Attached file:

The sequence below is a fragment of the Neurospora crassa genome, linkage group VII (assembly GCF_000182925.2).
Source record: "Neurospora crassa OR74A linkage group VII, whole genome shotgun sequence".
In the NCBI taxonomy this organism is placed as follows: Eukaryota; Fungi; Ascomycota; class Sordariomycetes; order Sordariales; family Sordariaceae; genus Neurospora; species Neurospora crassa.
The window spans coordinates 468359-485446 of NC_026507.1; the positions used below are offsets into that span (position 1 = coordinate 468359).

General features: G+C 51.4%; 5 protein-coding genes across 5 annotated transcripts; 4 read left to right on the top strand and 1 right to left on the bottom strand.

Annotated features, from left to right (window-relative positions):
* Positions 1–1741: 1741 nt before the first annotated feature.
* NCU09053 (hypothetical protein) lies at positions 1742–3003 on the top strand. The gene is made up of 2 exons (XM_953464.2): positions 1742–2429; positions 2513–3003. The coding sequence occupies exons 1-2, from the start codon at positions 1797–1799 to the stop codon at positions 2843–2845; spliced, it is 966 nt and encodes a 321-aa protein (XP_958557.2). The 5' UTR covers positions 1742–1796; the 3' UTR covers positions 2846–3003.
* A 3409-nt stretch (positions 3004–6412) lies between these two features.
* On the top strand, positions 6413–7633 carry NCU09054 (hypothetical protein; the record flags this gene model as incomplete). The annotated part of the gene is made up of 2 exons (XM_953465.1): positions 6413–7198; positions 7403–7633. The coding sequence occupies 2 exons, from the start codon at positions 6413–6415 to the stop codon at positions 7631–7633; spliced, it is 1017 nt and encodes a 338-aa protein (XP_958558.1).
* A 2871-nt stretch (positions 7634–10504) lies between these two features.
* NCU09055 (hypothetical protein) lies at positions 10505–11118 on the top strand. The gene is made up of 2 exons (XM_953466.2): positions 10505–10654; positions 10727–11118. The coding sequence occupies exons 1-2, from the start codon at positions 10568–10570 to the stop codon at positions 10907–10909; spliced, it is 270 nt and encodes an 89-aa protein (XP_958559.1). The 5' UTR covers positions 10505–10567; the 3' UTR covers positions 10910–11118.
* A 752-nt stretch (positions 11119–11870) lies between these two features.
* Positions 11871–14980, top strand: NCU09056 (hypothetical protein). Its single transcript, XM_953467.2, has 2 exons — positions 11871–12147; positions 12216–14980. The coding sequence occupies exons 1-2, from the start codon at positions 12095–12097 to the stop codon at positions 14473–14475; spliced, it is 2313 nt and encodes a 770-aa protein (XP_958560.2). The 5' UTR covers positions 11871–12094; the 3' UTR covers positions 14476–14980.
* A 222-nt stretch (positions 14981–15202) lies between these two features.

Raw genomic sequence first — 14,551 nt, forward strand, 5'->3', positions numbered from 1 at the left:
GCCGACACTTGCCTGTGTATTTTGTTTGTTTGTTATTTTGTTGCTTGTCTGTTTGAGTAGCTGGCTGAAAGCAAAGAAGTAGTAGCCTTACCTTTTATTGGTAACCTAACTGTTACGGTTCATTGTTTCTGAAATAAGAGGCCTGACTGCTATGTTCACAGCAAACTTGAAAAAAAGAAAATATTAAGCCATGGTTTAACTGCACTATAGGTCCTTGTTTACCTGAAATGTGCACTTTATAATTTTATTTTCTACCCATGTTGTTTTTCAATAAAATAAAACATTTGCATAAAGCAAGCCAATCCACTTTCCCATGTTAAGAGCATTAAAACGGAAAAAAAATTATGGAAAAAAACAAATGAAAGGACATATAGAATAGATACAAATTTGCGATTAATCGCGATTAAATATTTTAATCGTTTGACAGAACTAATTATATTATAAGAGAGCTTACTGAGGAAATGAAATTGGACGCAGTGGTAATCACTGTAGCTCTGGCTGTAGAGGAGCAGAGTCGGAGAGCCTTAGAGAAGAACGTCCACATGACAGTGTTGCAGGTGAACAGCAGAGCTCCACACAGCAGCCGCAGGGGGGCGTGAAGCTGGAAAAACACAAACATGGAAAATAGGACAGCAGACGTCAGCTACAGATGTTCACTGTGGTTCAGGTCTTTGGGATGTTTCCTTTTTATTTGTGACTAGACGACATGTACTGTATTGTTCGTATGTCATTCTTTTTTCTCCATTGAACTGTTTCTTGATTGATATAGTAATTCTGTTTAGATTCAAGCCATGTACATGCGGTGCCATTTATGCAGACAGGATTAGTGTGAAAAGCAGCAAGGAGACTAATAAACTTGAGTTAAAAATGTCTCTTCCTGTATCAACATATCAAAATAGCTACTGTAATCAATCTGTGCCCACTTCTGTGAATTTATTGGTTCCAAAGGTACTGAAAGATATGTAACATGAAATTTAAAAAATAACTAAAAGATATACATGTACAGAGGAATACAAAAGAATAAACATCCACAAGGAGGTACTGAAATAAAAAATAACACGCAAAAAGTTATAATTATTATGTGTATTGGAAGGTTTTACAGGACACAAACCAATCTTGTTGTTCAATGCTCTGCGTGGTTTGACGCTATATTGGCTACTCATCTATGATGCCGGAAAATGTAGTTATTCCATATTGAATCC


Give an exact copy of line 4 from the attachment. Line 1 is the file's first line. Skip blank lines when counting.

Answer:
The window spans coordinates 468359-485446 of NC_026507.1; the positions used below are offsets into that span (position 1 = coordinate 468359).